FALISCAN WARRIORS & WEAVERS
The culture of the Faliscans, Etrurias nearest neighbors, was distinct from but closely related to that of the Etruscans. They spoke an Italic language unrelated to Etruscan, but used the Etruscan alphabet to write it. They shared the art and technology of the Etruscans and practiced similar funerary rites. As soon as foreign imports and technology appeared in the Etruscan cities, the Faliscans acquired them too.
From the 9th century on, Faliscan burial practices paralleled those of Etruria. The many famous "princely" or aristocratic burials of the late 8th and 7th centuries BC are renowned for their opulent displays of wealth and status. Their abundant contents reveal the gradual enrichment of Etruscan and Faliscan art with new materials, techniques, and images brought from the eastern Mediterranean. Warriors were buried with their armor, clothing, shaving equipment, vases for banqueting, and harnesses from their chariot teams. Their wives were buried with riches and symbols of their own prowess as weavers that show they shared their husbands high status and some of their authority.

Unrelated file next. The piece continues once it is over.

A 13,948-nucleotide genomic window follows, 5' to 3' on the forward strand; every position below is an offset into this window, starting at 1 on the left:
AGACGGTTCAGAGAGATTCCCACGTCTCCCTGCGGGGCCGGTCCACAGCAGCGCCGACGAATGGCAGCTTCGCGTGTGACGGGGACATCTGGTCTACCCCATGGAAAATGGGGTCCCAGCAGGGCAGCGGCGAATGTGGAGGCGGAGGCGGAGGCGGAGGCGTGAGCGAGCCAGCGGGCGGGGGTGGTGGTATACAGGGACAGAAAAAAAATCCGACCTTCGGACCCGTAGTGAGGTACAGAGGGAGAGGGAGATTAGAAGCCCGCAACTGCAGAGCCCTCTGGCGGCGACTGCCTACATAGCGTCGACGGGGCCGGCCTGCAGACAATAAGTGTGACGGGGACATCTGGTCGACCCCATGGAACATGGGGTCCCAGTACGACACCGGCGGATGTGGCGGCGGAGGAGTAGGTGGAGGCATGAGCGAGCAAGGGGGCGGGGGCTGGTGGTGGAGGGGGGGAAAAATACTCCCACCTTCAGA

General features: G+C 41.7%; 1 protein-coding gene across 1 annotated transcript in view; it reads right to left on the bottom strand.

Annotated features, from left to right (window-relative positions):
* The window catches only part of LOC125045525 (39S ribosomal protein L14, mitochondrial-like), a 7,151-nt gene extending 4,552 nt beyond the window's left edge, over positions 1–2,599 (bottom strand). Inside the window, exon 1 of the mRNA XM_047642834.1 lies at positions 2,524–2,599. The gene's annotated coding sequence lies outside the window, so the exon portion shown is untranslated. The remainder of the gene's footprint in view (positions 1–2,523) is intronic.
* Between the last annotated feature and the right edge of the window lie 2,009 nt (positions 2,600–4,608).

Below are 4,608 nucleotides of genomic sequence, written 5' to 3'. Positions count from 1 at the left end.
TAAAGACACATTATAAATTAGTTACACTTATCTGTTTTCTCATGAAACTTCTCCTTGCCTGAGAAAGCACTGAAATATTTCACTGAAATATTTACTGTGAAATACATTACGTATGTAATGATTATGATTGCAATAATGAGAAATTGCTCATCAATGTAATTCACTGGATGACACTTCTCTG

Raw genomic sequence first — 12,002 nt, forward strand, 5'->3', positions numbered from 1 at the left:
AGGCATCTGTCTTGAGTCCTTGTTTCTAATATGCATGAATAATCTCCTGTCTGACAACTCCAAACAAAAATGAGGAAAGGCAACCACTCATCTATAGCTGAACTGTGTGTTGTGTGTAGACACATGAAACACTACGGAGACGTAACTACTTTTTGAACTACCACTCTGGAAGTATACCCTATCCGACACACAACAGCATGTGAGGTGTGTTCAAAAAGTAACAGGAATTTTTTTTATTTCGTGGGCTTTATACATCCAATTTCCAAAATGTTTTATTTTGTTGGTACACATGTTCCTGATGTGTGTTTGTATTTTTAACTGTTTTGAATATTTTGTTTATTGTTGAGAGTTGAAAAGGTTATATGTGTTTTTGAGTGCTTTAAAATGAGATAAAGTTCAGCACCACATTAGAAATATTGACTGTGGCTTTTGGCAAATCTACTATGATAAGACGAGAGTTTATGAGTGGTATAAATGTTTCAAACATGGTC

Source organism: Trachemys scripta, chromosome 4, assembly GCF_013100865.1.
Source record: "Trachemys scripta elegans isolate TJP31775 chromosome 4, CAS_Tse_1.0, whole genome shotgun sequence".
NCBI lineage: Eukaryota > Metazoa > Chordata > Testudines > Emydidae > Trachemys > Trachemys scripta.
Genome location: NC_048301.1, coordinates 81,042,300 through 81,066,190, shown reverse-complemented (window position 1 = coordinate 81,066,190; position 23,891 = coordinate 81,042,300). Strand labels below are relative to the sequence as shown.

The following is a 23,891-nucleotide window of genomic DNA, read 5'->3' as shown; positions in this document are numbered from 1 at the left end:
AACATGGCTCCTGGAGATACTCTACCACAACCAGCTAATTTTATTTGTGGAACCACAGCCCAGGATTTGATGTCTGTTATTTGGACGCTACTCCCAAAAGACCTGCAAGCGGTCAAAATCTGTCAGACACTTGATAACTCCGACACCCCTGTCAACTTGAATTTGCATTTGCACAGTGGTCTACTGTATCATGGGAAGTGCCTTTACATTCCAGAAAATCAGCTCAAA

Faliscan pottery, while influenced by Etruscan pottery, has its own distinctive style. Vases have twisted handles that turn into animals heads, and forms and decoration are flamboyantly combined. Most retain the impasto fabric made from the coarse, dark-colored clays favored throughout prehistoric Italy. As in Etruria, craftsmen often made ceramic copies of the bronze conical stands used by rulers for banquet wine. The more economical material allowed large scale, extravagant forms.